Curcumin inhibits glucose production in isolated mice hepatocytes. - GreenMedInfo Summary
Curcumin inhibits glucose production in isolated mice hepatocytes.
Diabetes Res Clin Pract. 2008 May;80(2):185-91. Epub 2008 Jan 24. PMID: 18221818
Department of Diabetes and Clinical Nutrition, Graduate School of Medicine, Kyoto University, 54 Shogoin, Kawahara-cho, Sakyo-ku, Kyoto 606-8507, Japan.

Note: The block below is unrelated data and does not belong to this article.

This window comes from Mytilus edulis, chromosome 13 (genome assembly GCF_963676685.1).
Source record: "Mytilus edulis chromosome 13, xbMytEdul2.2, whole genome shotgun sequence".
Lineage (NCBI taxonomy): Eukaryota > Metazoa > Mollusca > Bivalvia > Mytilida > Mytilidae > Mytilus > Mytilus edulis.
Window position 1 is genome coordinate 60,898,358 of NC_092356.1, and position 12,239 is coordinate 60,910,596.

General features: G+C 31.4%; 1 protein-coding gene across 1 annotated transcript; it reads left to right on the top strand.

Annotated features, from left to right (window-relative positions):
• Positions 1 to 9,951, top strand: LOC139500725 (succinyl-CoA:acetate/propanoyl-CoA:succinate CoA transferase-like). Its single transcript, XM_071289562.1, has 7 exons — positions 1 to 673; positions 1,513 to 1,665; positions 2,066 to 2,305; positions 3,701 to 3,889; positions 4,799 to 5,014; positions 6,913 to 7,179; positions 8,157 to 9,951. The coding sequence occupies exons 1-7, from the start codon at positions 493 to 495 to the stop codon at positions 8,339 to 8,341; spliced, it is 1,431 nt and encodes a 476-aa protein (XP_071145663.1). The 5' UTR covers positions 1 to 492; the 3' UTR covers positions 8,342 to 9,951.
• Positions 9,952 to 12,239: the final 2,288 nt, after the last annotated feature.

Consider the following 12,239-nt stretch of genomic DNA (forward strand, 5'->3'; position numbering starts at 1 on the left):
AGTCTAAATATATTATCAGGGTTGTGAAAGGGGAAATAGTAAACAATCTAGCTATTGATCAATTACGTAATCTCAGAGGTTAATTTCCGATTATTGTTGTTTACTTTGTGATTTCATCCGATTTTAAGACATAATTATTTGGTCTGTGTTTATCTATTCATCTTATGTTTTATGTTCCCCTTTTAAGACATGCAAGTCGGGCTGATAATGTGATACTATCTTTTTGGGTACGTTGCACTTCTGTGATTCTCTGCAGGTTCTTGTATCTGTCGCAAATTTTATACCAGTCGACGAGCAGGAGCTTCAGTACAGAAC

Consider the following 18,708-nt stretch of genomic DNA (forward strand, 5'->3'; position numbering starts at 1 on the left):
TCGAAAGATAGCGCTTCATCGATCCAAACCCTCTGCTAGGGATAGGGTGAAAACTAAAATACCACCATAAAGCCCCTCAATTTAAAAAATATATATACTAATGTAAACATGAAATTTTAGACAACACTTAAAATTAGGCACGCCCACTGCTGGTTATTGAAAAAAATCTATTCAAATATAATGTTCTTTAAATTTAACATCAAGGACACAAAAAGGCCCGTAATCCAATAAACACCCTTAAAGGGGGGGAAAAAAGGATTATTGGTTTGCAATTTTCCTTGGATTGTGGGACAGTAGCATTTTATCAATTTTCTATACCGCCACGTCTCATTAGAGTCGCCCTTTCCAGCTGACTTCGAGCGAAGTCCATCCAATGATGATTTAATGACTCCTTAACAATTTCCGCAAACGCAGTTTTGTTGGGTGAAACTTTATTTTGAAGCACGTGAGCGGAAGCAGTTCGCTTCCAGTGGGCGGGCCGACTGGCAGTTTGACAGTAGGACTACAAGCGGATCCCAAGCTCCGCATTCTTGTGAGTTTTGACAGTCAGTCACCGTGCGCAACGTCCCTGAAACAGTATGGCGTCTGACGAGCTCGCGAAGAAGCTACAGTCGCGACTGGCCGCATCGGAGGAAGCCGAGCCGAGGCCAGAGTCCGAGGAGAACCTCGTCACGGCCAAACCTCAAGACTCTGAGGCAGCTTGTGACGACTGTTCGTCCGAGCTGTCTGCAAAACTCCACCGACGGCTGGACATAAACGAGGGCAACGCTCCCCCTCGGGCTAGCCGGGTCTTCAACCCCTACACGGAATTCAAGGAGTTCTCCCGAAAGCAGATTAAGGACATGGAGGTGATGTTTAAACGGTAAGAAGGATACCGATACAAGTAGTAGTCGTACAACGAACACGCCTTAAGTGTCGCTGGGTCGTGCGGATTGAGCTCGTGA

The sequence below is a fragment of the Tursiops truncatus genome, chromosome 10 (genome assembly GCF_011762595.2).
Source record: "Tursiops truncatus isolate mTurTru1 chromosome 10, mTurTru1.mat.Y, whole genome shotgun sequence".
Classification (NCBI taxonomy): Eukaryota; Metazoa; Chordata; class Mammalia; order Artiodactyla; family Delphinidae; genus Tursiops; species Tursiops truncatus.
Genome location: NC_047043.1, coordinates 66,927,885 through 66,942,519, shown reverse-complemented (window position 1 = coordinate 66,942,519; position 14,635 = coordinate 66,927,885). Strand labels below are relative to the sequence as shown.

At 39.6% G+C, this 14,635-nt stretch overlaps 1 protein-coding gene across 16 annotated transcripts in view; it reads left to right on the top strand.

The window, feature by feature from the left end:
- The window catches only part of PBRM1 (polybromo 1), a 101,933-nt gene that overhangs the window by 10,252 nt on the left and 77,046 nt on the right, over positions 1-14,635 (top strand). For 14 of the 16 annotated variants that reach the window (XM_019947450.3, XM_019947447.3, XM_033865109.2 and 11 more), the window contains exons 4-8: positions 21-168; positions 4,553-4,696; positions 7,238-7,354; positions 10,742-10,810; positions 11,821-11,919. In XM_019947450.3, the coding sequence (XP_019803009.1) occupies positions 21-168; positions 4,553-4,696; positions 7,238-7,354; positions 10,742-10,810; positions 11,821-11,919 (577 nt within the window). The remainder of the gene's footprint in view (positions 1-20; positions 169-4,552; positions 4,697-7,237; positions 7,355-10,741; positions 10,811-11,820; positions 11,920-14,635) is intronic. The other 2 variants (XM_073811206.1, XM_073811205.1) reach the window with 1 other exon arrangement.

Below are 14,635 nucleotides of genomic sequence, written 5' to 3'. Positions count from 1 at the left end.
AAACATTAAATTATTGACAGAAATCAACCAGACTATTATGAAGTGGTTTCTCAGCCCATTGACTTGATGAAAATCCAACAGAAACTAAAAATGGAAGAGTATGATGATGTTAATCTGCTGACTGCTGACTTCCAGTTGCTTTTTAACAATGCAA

Curcumin is a compound derived from the spice turmeric, and is a potent anti-oxidant, anti-carcinogenic, and anti-hepatotoxic agent. We have investigated the acute effects of curcumin on hepatic glucose production. Gluconeogenesis and glycogenolysis in isolated hepatocytes, and gluconeogenetic enzyme activity after 120 min exposure to curcumin were measured. Hepatic gluconeogenesis from 1 mM pyruvate was inhibited in a concentration-dependent manner, with a maximal decrease of 45% at the concentration of 25 microM. After 120 min exposure to 25 microM curcumin, hepatic gluconeogenesis from 2mM dihydroxyacetone phosphate and hepatic glycogenolysis were inhibited by 35% and 20%, respectively. Insulin also inhibited hepatic gluconeogenesis from 1mM pyruvate and inhibited hepatic glycogenolysis in a concentration-dependent manner. Curcumin (25 microM) showed an additive inhibitory effect with insulin on both hepatic gluconeogenesis and glycogenolysis, indicating that curcumin inhibits hepatic glucose production in an insulin-independent manner. After 120 min exposure to 25 microM curcumin, hepatic glucose-6-phosphatase (G6Pase) activity and phosphoenolpyruvate carboxykinase (PEPCK) activity both were inhibited by 30%, but fructose-1,6-bisphosphatase (FBPase) was not reduced. After 120 min exposure to 25 microM curcumin, phosphorylation of AMP kinase alpha-Thr(172) was increased. Thus, the anti-diabetic effects of curcumin are partly due to a reduction in hepatic glucose production caused by activation of AMP kinase and inhibition of G6Pase activity and PEPCK activity.